I felt after the Watchmen I had hit on a way of colouring that suited me, so it was very much in light of what I had learnt on Watchmen that I came to the Killing Joke. I was going for mood more than any naturalistic colour sensibilities, In comic strips comparisons, film making process is more often cited than any other form of image making, so the use of particular colour hues you can see in the movies that are dictated by a light source was always an approach I had taken since well before the Watchmen with any colour strip work.
The major difference was it was a type of full colour process called Blue line colouring, as opposed to the very limited colouring process we had on the original run of the Watchmen which was hand separation’s making the overlays for the cmyk colour printing plates.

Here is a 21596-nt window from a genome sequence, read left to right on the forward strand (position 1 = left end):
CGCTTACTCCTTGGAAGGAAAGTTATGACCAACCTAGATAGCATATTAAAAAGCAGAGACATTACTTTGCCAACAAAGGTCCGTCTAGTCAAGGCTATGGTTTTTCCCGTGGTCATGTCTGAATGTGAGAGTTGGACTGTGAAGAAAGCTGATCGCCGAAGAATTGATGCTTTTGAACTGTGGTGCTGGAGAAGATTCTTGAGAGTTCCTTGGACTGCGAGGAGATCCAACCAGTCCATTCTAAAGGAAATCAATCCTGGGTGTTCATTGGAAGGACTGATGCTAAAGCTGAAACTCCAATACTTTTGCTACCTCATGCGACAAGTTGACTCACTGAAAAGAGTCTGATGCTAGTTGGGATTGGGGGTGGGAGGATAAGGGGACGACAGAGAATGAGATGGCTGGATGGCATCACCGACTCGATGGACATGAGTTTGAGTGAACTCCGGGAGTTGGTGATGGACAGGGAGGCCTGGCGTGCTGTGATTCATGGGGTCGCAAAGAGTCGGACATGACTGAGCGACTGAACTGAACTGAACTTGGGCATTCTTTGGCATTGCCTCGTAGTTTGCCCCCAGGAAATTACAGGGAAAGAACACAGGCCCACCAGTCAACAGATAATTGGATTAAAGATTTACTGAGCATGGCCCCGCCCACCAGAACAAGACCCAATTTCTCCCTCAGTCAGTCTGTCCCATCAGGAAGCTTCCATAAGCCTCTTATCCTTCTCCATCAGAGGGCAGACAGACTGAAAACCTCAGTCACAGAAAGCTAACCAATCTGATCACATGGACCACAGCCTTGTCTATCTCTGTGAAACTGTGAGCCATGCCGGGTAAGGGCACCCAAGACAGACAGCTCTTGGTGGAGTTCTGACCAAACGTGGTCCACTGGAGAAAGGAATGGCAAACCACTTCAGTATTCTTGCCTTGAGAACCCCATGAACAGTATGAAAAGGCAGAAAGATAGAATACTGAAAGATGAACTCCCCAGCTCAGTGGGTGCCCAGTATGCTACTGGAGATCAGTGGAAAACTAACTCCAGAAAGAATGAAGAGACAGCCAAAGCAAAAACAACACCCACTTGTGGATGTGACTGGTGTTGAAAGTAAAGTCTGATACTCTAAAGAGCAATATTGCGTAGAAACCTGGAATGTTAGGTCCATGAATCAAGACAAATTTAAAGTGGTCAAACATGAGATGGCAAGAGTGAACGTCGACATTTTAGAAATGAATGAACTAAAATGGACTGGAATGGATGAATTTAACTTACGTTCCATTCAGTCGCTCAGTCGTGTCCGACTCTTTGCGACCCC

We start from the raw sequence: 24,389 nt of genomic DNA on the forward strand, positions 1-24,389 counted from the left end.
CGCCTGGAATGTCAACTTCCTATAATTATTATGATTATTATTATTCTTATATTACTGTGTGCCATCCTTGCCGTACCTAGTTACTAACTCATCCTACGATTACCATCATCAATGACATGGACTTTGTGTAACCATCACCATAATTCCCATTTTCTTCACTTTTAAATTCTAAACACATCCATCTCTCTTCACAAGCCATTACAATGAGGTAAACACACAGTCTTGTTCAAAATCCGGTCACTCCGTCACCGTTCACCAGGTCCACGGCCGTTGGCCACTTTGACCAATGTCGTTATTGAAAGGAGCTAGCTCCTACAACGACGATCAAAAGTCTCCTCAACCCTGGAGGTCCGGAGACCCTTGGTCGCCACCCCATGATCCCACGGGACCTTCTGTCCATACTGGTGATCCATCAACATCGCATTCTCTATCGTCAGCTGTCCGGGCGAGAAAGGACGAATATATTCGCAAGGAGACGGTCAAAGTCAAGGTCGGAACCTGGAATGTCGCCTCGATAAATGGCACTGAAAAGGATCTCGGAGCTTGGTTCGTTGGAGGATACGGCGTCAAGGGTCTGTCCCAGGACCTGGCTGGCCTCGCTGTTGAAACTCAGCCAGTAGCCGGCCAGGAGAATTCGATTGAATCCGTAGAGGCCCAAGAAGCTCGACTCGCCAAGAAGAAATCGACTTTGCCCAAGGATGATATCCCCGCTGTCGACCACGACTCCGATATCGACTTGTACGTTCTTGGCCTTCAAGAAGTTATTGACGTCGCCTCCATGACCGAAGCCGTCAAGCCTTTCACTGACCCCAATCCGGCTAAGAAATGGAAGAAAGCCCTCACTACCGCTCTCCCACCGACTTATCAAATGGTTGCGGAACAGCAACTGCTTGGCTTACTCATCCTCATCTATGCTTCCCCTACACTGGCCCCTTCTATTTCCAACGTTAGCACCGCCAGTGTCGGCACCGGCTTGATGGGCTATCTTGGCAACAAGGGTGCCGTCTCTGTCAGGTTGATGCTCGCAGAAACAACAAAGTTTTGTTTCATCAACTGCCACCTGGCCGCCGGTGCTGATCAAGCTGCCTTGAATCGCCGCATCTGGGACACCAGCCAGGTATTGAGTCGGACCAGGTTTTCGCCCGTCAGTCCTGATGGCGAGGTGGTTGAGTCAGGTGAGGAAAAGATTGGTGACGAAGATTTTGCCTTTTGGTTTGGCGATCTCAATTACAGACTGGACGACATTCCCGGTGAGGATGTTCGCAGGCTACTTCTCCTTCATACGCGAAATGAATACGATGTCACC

This type of colouring gave a great opportunity to use different processes to making colour, so it was airbrush or paint brush washes and coloured pencil in places, which gives the opportunity to add texture to surfaces.
I have been asked what my favourite panel is and it is the panel were the Joker appears at Barbara Gordons door holding a gun, this for me is the perfect “before image” as from here on in the DC universe the Joker grew into the mature catergory of villain, never to be a “cartoon” villain every again. I had not seen such a chilling depiction of violence in the Bat universe up to that point, but as in so much that Alan Moore gave to comic storytelling, from that point on it is a reassessment of what makes the strongest presentation of “comic violence” and its question of being appropriate for what particular story you are trying to tell.